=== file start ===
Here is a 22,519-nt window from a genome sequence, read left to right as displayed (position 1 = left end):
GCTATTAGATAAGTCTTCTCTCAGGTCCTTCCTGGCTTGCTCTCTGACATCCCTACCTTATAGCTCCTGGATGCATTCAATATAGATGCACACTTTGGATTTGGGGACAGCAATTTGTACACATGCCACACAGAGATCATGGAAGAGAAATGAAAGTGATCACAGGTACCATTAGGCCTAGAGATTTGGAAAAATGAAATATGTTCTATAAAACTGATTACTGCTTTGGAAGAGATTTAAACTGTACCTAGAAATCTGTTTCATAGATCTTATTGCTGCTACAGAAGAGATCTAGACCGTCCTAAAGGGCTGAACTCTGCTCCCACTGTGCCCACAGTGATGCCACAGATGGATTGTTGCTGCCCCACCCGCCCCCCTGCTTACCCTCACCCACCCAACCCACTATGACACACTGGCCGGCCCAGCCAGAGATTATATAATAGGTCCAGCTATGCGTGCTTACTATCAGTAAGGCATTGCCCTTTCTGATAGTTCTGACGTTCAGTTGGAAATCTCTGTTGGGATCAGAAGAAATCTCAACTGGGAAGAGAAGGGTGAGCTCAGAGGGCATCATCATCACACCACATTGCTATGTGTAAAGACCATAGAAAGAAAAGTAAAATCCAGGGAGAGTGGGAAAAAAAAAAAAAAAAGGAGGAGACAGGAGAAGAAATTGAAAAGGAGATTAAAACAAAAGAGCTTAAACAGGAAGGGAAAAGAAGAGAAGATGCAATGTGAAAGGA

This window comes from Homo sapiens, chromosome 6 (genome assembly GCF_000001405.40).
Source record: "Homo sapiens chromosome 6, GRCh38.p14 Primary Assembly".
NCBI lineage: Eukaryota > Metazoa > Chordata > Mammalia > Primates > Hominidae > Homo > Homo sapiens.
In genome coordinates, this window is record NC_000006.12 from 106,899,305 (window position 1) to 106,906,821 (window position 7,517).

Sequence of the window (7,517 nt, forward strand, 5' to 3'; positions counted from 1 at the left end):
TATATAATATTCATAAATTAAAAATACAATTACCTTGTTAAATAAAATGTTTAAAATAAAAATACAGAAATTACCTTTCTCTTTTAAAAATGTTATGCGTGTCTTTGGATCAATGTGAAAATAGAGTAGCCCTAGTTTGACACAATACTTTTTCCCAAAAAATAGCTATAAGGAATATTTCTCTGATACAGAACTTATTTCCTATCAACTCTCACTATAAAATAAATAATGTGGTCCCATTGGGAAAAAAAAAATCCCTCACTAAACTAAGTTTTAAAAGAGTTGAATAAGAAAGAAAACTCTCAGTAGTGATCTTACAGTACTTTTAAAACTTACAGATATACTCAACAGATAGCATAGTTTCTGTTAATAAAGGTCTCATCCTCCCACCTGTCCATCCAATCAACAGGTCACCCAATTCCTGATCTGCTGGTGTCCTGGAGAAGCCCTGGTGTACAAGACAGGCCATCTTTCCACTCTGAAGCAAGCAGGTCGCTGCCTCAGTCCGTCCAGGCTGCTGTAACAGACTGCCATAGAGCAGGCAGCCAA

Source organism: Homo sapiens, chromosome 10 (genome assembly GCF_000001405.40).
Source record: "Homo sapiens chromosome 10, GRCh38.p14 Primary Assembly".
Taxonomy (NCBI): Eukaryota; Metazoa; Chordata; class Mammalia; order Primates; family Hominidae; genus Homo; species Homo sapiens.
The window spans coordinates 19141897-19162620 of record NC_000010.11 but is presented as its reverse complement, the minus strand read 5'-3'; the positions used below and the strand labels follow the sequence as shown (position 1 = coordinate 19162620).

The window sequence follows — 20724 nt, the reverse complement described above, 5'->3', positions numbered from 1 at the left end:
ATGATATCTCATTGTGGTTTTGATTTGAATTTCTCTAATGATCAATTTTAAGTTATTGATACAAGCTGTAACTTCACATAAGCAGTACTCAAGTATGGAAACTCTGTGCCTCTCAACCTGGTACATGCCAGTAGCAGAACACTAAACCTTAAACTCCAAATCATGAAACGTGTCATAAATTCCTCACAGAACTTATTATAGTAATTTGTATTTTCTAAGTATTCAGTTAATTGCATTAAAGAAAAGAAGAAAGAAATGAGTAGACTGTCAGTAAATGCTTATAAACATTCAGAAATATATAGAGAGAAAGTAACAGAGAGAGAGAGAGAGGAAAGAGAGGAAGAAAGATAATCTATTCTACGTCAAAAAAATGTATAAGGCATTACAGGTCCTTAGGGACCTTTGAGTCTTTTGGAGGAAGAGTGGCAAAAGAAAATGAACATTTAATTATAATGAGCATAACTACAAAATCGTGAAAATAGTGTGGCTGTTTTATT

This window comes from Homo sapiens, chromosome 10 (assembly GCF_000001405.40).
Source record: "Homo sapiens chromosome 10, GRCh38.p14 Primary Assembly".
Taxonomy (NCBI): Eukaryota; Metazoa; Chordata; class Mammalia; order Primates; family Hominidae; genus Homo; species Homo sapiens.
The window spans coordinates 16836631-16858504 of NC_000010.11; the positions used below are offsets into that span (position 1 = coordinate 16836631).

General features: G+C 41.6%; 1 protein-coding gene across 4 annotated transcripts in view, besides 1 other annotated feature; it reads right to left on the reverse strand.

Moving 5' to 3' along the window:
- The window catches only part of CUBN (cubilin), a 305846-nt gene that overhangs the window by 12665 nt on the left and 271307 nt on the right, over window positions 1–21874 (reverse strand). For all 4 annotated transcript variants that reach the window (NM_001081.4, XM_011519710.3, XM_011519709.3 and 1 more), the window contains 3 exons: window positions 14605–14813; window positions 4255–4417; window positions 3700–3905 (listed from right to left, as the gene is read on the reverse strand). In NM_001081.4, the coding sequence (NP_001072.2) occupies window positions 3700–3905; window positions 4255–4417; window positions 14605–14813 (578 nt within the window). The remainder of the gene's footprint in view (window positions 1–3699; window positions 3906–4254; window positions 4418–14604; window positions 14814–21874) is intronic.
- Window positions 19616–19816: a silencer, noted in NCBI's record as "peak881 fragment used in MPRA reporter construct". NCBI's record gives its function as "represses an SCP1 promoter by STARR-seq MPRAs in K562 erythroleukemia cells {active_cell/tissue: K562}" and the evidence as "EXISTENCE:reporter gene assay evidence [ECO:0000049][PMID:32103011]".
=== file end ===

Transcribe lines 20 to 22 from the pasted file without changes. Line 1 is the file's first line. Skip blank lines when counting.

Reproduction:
Moving 5' to 3' along the window:
- The window catches only part of CUBN (cubilin), a 305846-nt gene that overhangs the window by 12665 nt on the left and 271307 nt on the right, over window positions 1–21874 (reverse strand). For all 4 annotated transcript variants that reach the window (NM_001081.4, XM_011519710.3, XM_011519709.3 and 1 more), the window contains 3 exons: window positions 14605–14813; window positions 4255–4417; window positions 3700–3905 (listed from right to left, as the gene is read on the reverse strand). In NM_001081.4, the coding sequence (NP_001072.2) occupies window positions 3700–3905; window positions 4255–4417; window positions 14605–14813 (578 nt within the window). The remainder of the gene's footprint in view (window positions 1–3699; window positions 3906–4254; window positions 4418–14604; window positions 14814–21874) is intronic.
- Window positions 19616–19816: a silencer, noted in NCBI's record as "peak881 fragment used in MPRA reporter construct". NCBI's record gives its function as "represses an SCP1 promoter by STARR-seq MPRAs in K562 erythroleukemia cells {active_cell/tissue: K562}" and the evidence as "EXISTENCE:reporter gene assay evidence [ECO:0000049][PMID:32103011]".